Disclaimer: I am in no way affiliated with the POSM or its development. I’m just an OSM contributor who thought this was neat and wanted to share the love.
For a while I’ve been envisioning some sort of system that would allow map data to be collected over a large area and then committed and later shared without an Internet connection. Going into a rural area without sufficient or existing Internet connectivity would surely be a problem with using tools for compiling and rendering OpenStreetMap (OSM) data. I had come up with a few solutions that were not unique and seems to have been tried before.
Yep, just toss your GPS tracks, pictures, and JOSM output onto a USB thumb drive and walk/drive it over to a centralized location, where Internet connectivity is available, for processing. Sure, it might take a while to collect all the information and take a while longer to redistribute all the information to the people in the field but it works.
Okay, being a network geek this is my favorite solution; build your own network! For the record, I’m not talking about stringing wire from village to village like soldiers did around Europe in WWII. No, I’m talking about building wireless MANs to connect wired/wireless LANs that may already exist in these villages (or we can build our own!).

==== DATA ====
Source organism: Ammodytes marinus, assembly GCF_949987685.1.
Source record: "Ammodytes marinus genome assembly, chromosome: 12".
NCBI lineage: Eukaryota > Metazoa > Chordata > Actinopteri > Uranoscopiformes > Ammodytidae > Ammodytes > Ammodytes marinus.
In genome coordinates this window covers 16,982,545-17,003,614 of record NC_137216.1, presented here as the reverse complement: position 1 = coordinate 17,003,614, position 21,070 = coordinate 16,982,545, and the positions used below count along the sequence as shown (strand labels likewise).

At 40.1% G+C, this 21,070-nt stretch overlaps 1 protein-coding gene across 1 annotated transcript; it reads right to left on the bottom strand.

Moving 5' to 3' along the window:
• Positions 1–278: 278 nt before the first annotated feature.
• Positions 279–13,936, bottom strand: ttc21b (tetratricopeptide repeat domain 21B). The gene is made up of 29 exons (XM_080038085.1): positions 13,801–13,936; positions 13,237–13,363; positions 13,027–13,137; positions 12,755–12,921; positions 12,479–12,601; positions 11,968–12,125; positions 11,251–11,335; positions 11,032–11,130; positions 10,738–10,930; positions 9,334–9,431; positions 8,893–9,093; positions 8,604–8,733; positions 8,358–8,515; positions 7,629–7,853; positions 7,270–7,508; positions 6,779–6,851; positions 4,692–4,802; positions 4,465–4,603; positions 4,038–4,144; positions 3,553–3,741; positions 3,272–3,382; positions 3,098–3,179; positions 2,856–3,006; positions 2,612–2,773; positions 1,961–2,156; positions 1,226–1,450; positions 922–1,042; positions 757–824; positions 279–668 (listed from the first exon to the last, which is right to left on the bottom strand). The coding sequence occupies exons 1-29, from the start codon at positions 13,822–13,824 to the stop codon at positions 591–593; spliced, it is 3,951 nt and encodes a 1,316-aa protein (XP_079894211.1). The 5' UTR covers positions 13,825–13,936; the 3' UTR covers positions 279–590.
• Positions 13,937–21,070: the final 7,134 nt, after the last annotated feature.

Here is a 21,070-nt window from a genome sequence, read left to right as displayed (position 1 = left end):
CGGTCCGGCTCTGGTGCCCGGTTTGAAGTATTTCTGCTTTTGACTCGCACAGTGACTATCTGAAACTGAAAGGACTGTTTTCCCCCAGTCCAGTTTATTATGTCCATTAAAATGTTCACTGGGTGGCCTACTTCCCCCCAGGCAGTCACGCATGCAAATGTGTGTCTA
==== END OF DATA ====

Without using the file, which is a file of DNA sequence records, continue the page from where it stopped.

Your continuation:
Adding our own infrastructure (email, web, and other servers) to the network would provide basic communications between villages with a potential connection to the Internet from a faraway town.
But this is far from fun for a software geek (I’m not one of those). From here enter the POSM.
The Portable OpenStreetMap, or POSM, device is a small server that hosts all the tools needed to compile, edit, and publish collected mapping data without Internet connectivity. The project was discussed at the US State of the Map (2016) and the video is a must-watch.
Of course a POSM could be added to either a Sneakernet or Intranet to allow for distributed data to be collected faster but the POSM, alone, seems to make working with this data much easier in the field.